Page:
Will Hochman, a fine scholar and poet, has an offering on Inside Higher Ed today, a response to another poem published on the same venue last week.

As I am, for my age, new (or newly returned) to academia (I am only in my seventh year of full-time teaching in the US but will turn 60 this year), Hochman’s poem struck me forcefully. It did so especially since, for all the problems, for all the having to learn to deal with bureaucracy and bureaucratic mind-set (I ran my own business for years before going into this new field), I love the teaching that I do and the scholarship I aspire to.

Though it may sound silly and naive in our grasping, cynical age, I have found a calling, and spend my days trying to discover new ways that will allow me to live up to its demands. Though I am sometimes desperately unhappy and frustrated, I would not give up on what I am attempting. The rewards and satisfactions, even along the way, are proving too great.

Hochman confirms for me that I am not the only one.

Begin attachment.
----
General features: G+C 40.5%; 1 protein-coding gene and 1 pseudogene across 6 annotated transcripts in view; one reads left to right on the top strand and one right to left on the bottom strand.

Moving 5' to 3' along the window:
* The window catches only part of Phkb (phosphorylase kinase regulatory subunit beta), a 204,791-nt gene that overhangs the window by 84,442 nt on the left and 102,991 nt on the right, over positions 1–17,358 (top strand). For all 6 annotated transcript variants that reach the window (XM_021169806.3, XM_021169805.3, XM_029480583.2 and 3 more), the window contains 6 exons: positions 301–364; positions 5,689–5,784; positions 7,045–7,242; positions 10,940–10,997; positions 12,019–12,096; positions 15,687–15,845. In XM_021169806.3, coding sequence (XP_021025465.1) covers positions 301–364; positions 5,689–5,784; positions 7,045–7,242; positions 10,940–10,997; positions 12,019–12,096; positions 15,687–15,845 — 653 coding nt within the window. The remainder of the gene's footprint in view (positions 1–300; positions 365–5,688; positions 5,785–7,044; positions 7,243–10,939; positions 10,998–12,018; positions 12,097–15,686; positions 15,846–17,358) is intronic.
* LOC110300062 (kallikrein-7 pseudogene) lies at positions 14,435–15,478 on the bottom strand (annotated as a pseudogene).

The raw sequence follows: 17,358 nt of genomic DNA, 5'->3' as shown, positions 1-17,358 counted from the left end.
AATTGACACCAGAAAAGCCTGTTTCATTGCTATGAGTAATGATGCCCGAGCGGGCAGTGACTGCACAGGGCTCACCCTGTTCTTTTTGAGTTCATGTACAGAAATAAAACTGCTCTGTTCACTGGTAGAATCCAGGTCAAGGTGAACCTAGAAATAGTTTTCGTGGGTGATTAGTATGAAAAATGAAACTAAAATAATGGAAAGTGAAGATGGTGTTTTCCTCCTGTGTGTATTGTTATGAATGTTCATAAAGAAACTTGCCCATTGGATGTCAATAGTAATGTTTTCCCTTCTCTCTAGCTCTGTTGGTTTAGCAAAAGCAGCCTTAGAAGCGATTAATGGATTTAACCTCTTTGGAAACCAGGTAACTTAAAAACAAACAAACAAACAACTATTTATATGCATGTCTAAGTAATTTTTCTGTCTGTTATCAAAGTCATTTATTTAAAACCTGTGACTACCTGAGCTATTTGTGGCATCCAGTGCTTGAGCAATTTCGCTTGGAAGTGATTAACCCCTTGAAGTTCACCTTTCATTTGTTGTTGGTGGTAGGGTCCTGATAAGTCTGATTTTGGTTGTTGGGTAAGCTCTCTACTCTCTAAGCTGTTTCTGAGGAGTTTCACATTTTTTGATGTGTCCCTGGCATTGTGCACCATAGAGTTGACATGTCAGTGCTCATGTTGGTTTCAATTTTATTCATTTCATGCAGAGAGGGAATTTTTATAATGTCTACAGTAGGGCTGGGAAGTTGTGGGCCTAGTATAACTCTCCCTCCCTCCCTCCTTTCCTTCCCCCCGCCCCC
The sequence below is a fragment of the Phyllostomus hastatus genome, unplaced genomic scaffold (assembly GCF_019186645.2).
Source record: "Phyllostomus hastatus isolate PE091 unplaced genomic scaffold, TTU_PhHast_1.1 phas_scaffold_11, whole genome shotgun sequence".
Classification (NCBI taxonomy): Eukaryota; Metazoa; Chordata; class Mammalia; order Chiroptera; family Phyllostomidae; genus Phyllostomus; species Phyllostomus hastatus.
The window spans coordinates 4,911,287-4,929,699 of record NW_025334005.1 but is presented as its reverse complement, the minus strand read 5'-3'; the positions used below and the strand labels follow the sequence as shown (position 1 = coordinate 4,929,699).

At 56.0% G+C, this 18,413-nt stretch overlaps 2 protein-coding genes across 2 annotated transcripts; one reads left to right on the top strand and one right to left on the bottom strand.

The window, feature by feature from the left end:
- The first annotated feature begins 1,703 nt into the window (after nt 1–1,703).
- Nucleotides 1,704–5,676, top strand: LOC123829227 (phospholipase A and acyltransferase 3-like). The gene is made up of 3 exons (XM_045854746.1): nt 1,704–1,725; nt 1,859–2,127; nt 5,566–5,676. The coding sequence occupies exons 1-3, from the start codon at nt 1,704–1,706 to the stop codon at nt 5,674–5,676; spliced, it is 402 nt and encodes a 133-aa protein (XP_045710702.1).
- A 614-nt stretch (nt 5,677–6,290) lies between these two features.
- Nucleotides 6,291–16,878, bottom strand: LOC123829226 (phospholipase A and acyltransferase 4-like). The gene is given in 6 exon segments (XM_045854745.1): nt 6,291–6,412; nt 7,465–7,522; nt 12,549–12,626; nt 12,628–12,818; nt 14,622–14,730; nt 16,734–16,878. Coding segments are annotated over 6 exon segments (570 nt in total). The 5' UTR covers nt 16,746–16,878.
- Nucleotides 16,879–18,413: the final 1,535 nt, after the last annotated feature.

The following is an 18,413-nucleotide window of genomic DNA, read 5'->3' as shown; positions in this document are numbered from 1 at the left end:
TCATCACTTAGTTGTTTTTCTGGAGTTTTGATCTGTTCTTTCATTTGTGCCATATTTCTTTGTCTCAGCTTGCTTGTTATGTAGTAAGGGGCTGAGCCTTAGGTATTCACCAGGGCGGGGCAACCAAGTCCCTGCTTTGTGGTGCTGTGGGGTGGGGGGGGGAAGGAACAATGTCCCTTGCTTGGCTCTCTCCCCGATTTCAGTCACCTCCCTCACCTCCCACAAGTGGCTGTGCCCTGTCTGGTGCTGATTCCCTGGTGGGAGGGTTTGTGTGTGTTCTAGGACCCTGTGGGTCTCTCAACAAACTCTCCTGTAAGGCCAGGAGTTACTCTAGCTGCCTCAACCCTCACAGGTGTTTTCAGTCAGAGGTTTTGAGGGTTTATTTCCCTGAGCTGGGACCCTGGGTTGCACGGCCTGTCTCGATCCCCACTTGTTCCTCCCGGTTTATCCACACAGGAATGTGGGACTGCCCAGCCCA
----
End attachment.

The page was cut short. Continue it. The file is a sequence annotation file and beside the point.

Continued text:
With slight trepidation, then, I clicked on the link to the poem that inspired Hochman’s, this one by someone not willing to give a name to their authority.

Hochman ends with the line:

I am the academy.

Anonymous begins with the line:

Because the failures of a flawed system are not my personal failures.

Hochman understands that his profession stems from himself. There’s no one to blame for failure, not even each other, but each of us ourselves personally and only. That’s the essence of professionalism.

Anonymous shoulders nothing but her or his rejection of an “academia” clearly not good enough. That’s the essence of egoism.

It seems to me that Hochman is right to stay in academia and Anonymous to leave. It takes a strong ego to recognize the failings around one and within one but to continue to try and to improve. It takes real self-confidence to negotiate all the anger (one’s own, and that of others) and to still return to the situation to try to find ways to improve. It takes stability and assurance to recognize that, though there are always others to blame, each of us must look, ultimately and only, to ourselves (as Jimmy Buffett sings, “It’s my own damned fault”). Throwing the blame for one’s own frustration onto others shows, to me, a lack of the real “stuff” of a professional. Lacking “stuff,” or even finding oneself “burned out,” one should leave.

I’m hoping I can teach for the rest of my life, or until physically unable to continue. As Hochman says:

Because knowledge is never ending and life is short, I do not waste time on self-pity

That’s the essence of Hochman’s quite real professional success. I hope I can emulate it.